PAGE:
top of page


Advocating for the Animals

Joanna Fitzgerald saves Southwest Florida wildlife at von Arx Wildlife Hospital

by Kathy Grey

Joanna Raccoon small.jpg

She started as an intern with a Bachelor of Science degree in zoology from the University of Wisconsin, Madison. This year, Joanna Fitzgerald, director of the von Arx Wildlife Hospital at the Conservancy of Southwest Florida, celebrates her 25th year overseeing the rehabilitation of more than 4,000 injured, orphaned and sick native wildlife every year.

Fitzgerald passionately advocates for Southwest Florida’s native wildlife, even in the face of crises and logistical struggles such as major hurricanes — and most recently, the COVID-19 pandemic.

Although the Conservancy Nature Center has been closed in light of COVID-19, the von Arx Wildlife Hospital has been open 12 hours a day, seven days a week, despite the fact that vital volunteer numbers are down by half due to the “unknown-ness” of COVID, Fitzgerald says. In light of the pandemic, the hospital requires social distancing for its staff, interns and volunteers and implemented a tracking system of who has worked in which treatment room, should someone be diagnosed COVID positive.

This time of year is ordinarily one of the von Arx hospital’s busiest, because it’s baby bird and mammal season. However, the pandemic has created an additional influx of incoming injured, as locals stay local and discover more orphaned or hurt birds and animals. Fitzgerald adds that there have been more domestic pet attacks on wildlife, simply because their humans spend more time at home, allowing their pets greater yard time.

Educating the public about issues affecting wildlife is a focus for Fitzgerald, whose blog on the Conservancy website (click here) highlights patient admissions, injuries and their causes.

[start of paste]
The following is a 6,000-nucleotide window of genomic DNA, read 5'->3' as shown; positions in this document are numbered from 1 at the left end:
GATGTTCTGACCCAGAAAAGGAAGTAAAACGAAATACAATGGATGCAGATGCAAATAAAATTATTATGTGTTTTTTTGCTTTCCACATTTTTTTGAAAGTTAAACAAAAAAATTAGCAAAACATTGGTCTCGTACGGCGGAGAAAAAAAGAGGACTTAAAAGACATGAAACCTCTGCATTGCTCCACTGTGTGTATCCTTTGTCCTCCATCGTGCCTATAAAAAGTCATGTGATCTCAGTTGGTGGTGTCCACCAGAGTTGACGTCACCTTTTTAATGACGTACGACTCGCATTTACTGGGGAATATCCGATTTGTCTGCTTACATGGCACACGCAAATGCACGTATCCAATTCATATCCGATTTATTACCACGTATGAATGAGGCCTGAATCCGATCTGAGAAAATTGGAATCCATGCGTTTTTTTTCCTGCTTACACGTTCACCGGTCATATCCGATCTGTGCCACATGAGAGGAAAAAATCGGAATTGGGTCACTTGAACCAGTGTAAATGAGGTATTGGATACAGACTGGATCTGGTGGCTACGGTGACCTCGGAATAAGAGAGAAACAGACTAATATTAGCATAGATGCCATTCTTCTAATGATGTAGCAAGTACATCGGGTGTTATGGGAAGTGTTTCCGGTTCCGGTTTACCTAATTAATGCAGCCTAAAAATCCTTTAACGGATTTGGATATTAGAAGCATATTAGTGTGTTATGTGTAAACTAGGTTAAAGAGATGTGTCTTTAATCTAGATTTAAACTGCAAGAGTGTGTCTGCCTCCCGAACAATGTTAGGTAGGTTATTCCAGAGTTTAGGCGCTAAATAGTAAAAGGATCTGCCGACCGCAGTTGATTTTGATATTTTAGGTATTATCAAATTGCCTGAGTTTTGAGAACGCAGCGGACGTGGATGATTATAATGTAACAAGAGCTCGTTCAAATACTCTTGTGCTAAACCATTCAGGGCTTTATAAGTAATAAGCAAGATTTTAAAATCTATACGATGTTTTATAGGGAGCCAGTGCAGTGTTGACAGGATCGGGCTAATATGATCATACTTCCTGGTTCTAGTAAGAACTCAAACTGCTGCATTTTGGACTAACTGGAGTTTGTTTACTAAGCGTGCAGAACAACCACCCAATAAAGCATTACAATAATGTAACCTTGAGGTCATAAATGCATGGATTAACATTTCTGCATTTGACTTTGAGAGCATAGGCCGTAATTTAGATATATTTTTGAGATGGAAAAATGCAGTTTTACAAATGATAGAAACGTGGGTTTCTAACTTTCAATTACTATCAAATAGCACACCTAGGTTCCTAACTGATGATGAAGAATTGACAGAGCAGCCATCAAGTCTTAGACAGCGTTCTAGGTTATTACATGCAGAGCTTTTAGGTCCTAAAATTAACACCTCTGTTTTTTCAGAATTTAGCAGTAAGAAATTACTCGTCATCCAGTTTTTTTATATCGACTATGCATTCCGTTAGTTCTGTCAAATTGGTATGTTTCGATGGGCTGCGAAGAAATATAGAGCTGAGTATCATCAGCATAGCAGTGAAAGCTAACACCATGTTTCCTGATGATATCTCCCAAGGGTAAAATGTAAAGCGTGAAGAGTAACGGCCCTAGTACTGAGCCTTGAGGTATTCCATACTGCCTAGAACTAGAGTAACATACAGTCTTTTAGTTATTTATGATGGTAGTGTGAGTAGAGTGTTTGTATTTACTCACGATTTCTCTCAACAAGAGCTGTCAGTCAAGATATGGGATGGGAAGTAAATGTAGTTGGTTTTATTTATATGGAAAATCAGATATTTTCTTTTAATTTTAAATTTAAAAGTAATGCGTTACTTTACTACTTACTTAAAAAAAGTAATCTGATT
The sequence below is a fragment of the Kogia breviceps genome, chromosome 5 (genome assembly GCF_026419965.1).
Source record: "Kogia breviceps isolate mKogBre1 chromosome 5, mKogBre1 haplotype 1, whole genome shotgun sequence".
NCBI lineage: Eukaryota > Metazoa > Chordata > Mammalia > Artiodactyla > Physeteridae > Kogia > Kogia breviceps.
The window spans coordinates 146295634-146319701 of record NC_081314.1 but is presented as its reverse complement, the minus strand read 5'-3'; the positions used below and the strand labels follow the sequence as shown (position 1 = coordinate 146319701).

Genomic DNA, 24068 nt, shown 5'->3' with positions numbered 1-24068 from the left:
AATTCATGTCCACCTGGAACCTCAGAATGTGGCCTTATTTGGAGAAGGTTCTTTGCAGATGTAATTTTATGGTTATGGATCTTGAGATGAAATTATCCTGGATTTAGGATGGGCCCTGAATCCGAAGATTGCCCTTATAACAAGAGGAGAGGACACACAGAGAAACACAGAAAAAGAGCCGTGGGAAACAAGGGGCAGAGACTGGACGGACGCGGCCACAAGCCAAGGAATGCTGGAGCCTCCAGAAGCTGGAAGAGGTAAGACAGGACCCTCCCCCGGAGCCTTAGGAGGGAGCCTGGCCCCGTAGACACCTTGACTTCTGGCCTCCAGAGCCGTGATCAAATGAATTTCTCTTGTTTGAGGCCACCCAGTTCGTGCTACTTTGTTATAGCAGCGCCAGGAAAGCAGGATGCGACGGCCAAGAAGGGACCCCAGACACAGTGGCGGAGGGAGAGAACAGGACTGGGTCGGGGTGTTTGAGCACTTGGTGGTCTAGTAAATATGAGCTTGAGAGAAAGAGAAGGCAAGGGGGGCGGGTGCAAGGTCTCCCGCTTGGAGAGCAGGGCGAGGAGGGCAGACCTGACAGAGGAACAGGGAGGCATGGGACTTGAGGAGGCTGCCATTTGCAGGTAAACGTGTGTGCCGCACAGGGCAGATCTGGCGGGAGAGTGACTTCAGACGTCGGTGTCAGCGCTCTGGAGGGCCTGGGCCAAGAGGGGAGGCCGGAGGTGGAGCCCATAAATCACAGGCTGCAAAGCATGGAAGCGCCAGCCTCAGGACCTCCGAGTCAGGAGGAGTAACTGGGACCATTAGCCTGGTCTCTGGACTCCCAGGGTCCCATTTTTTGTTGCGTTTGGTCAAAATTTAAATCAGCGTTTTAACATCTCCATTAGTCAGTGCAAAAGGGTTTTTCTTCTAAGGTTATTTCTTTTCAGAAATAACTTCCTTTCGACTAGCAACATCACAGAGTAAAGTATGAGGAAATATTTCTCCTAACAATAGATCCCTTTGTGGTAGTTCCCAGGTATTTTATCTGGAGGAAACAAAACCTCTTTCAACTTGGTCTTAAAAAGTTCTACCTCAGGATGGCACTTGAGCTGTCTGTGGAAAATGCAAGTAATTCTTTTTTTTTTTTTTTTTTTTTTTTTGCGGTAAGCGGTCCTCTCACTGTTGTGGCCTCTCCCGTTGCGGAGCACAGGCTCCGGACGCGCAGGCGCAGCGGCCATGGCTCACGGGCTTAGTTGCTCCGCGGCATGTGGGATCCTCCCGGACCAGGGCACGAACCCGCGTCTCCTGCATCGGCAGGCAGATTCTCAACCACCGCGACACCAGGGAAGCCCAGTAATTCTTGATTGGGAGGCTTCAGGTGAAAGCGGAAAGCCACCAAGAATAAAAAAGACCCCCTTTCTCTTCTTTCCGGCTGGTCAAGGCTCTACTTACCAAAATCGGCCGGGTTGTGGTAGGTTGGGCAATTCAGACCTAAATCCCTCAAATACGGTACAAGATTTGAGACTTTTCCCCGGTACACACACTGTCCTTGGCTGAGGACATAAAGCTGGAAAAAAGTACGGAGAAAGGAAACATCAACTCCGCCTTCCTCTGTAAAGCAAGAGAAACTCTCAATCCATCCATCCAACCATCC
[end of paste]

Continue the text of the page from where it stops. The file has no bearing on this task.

Early every day, she and her team check on the status of the more than 100 animals in the hospital’s care. Team members are responsible for 20 to 30 animals each shift. First, they attend to the nurseries, making sure crucial medication and feeding schedules are met for baby birds and mammals.

Then it’s time to make the hospital rounds and answer phones and messages left about critters in distress.


Community members find great solace in having the von Arx’s services available for injured and/or orphaned wildlife. Some people are brought to tears when the helplessness they feel in discovering needy wildlife can be assuaged by the von Arx, staffed by four full-time rehab staff, a veterinarian, an administrative assistant, five interns and the volunteers.

Directing the von Arx operation is a first-responder responsibility Fitzgerald shoulders with grace and determination as she finds life balance with her 14-year-old daughter, Sidney.

“Just spending time with her is relaxing. It brings me back into focus,” Fitzgerald says. “We have many pets at home … and a (rescue) puppy. He brings us pure joy.”

She releases a melodic laugh.

“We rescue all over the place.”


Click here to view a video about Fitzgerald and the scope of the von Arx Wildlife Hospital:

bottom of page